I'm sure you will be familiar with this next puppet if you have at any point been a child (which probably applies to many of us).
One of my very first encounters with puppets was with one similar to this, which my grandfather used to play with while singing "Pop, Goes The Weasel" and I absolutely loved it!
Whilst that in itself is a great musical experience for an early childhood/early primary class, there are a few other directions in which this puppet could take you.
A key part of the early Kodaly curriculum is ensuring that students can identify the differences between high and low pitch - if they cannot identify which note is higher out of two distinct pitches then they won't be able to progress to identifying so & mi or any other solfa.
The ability to accurately compare and contrast two or more sounds forms an integral part of the foundation of music learning. So let's have some fun with it!
There are a number of pitch comparison songs that I love to use with my students which ask them to respond to a sound or series of sounds which are either "high" or "low" (usually comparing two notes that are an octave apart, then a perfect 5th, then a minor 3rd as their skill progresses).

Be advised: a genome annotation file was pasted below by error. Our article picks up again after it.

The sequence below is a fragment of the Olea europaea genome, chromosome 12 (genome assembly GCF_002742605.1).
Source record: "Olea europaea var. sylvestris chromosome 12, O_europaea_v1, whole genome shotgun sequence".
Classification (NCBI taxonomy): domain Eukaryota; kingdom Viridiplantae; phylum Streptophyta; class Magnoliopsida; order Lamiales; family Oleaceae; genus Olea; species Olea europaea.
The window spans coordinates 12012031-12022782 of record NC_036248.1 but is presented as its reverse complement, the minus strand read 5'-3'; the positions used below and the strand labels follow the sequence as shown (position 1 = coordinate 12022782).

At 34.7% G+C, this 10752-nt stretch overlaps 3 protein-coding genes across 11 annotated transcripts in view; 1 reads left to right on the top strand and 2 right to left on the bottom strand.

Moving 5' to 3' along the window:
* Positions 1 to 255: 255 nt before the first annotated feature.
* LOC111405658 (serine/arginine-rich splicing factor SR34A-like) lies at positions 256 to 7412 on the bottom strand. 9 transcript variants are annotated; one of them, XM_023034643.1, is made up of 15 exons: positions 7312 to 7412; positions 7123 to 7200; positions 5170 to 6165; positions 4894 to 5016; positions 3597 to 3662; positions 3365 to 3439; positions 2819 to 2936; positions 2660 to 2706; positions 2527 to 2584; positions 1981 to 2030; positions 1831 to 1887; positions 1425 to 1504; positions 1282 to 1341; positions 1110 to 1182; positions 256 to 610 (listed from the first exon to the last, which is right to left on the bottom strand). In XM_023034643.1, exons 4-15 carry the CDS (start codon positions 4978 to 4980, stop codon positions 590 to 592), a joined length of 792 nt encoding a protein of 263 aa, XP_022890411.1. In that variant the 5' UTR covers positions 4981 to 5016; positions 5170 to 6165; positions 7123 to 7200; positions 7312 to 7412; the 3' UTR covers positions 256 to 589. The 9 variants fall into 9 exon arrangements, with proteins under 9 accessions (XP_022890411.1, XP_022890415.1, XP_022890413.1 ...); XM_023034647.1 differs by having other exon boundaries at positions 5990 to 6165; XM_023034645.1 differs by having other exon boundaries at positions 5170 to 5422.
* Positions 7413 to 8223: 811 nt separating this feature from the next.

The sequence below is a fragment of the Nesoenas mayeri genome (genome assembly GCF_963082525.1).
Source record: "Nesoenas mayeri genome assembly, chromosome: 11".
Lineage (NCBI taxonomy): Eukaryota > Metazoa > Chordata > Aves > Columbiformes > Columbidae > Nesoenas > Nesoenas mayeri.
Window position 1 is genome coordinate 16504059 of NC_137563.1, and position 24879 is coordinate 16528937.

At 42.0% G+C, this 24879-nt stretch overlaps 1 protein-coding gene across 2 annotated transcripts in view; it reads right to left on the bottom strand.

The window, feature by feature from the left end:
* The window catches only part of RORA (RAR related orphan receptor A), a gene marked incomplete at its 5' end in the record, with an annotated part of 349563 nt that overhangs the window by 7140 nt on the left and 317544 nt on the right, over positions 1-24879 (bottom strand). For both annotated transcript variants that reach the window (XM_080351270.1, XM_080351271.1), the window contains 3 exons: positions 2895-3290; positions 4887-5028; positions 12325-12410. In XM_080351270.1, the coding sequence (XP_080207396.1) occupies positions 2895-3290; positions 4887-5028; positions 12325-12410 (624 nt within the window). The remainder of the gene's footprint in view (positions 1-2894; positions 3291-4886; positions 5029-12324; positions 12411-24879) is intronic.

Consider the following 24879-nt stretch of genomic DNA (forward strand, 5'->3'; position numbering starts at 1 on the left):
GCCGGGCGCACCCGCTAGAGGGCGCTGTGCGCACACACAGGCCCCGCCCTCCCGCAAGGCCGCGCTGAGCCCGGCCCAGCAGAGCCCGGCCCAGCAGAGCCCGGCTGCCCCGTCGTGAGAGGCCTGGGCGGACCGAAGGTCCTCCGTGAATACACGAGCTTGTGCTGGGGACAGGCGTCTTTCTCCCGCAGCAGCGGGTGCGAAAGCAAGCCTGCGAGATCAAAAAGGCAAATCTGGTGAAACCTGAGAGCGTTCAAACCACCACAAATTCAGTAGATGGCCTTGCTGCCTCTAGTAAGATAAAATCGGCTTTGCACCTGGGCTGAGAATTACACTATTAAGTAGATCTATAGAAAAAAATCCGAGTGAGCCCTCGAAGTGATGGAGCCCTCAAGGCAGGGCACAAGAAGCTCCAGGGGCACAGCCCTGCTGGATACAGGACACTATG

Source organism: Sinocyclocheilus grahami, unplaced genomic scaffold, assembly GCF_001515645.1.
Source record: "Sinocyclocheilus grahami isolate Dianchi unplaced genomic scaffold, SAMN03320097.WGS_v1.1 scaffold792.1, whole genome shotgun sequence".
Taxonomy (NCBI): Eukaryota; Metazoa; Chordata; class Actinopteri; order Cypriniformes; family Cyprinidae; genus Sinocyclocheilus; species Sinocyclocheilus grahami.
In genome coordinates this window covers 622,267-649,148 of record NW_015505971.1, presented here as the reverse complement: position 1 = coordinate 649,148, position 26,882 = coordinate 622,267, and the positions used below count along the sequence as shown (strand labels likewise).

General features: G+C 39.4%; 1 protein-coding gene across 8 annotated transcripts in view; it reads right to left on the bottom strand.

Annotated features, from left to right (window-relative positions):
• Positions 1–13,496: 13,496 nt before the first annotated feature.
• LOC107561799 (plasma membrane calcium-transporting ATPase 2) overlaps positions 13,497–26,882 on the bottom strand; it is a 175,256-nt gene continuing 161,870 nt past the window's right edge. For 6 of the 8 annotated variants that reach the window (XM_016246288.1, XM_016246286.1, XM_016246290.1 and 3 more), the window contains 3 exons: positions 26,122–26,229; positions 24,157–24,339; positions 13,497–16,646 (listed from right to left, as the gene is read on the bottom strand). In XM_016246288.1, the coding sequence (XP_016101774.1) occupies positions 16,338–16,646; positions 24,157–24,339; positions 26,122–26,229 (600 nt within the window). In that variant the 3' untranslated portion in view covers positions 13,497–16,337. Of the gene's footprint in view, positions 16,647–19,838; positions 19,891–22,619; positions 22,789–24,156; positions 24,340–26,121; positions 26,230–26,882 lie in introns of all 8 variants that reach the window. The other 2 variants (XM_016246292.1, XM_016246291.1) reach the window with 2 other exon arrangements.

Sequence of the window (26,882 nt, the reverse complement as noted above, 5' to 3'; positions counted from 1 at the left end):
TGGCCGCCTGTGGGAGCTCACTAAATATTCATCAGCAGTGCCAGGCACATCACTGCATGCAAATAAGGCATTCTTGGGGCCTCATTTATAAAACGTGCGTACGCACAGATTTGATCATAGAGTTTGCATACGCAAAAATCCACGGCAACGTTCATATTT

One such song is a classic called "Andy Pandy":
The teacher sings the song while students skip around the room (this is also a great lead-in song for talking about "skipping vs. walking music" as a precursor to simple and compound time signatures - the gift that keeps giving!). At the end of the song, the teacher will either sing "all jump up" or "all jump down" and students must respond accordingly, either on tiptoes with their hands in the air or crouched down on all fours.
After a few practice rounds, the teacher simply hums the last two bars of the song, to remove the verbal clues about whether it is a high or low sound being performed.
I also like to add a simple piano accompaniment - just alternating between chord I & V (D major and A major in this case) for each half-bar - to further challenge my students' auditory discernment. Be aware that this may not be the best idea if you have students with auditory processing difficulties or hearing impairments.
If you're looking for a fun hands-on activity to complete in class or with your own children, check out these instructions for making a pop-up puppet of your very own!